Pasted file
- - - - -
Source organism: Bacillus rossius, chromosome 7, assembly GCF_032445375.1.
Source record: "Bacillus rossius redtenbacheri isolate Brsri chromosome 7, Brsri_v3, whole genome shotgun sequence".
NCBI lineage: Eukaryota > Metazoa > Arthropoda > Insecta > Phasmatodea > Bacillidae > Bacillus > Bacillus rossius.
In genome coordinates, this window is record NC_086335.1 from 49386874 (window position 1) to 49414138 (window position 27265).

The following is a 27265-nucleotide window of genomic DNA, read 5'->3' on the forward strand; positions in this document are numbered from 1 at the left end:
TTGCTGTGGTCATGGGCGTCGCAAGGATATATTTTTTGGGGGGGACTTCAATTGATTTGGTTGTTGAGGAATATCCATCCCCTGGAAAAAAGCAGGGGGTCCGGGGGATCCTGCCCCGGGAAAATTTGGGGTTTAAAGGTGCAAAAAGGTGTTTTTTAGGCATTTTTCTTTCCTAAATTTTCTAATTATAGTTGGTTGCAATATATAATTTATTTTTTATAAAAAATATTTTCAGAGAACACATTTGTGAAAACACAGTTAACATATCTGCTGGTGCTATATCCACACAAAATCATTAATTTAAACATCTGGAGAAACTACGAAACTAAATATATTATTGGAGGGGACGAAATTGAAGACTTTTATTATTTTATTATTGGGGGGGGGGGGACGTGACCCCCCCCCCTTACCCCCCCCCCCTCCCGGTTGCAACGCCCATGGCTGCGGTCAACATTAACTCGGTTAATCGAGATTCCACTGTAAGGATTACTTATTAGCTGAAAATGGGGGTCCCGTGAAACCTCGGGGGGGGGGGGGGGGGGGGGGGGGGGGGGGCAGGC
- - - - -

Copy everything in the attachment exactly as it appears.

Source organism: Bacillus rossius, chromosome 7, assembly GCF_032445375.1.
Source record: "Bacillus rossius redtenbacheri isolate Brsri chromosome 7, Brsri_v3, whole genome shotgun sequence".
NCBI lineage: Eukaryota > Metazoa > Arthropoda > Insecta > Phasmatodea > Bacillidae > Bacillus > Bacillus rossius.
In genome coordinates, this window is record NC_086335.1 from 49386874 (window position 1) to 49414138 (window position 27265).

The following is a 27265-nucleotide window of genomic DNA, read 5'->3' on the forward strand; positions in this document are numbered from 1 at the left end:
TTGCTGTGGTCATGGGCGTCGCAAGGATATATTTTTTGGGGGGGACTTCAATTGATTTGGTTGTTGAGGAATATCCATCCCCTGGAAAAAAGCAGGGGGTCCGGGGGATCCTGCCCCGGGAAAATTTGGGGTTTAAAGGTGCAAAAAGGTGTTTTTTAGGCATTTTTCTTTCCTAAATTTTCTAATTATAGTTGGTTGCAATATATAATTTATTTTTTATAAAAAATATTTTCAGAGAACACATTTGTGAAAACACAGTTAACATATCTGCTGGTGCTATATCCACACAAAATCATTAATTTAAACATCTGGAGAAACTACGAAACTAAATATATTATTGGAGGGGACGAAATTGAAGACTTTTATTATTTTATTATTGGGGGGGGGGGGACGTGACCCCCCCCCCTTACCCCCCCCCCCTCCCGGTTGCAACGCCCATGGCTGCGGTCAACATTAACTCGGTTAATCGAGATTCCACTGTAAGGATTACTTATTAGCTGAAAATGGGGGTCCCGTGAAACCTCGGGGGGGGGGGGGGGGGGGGGGGGGGGGGGGCAGGC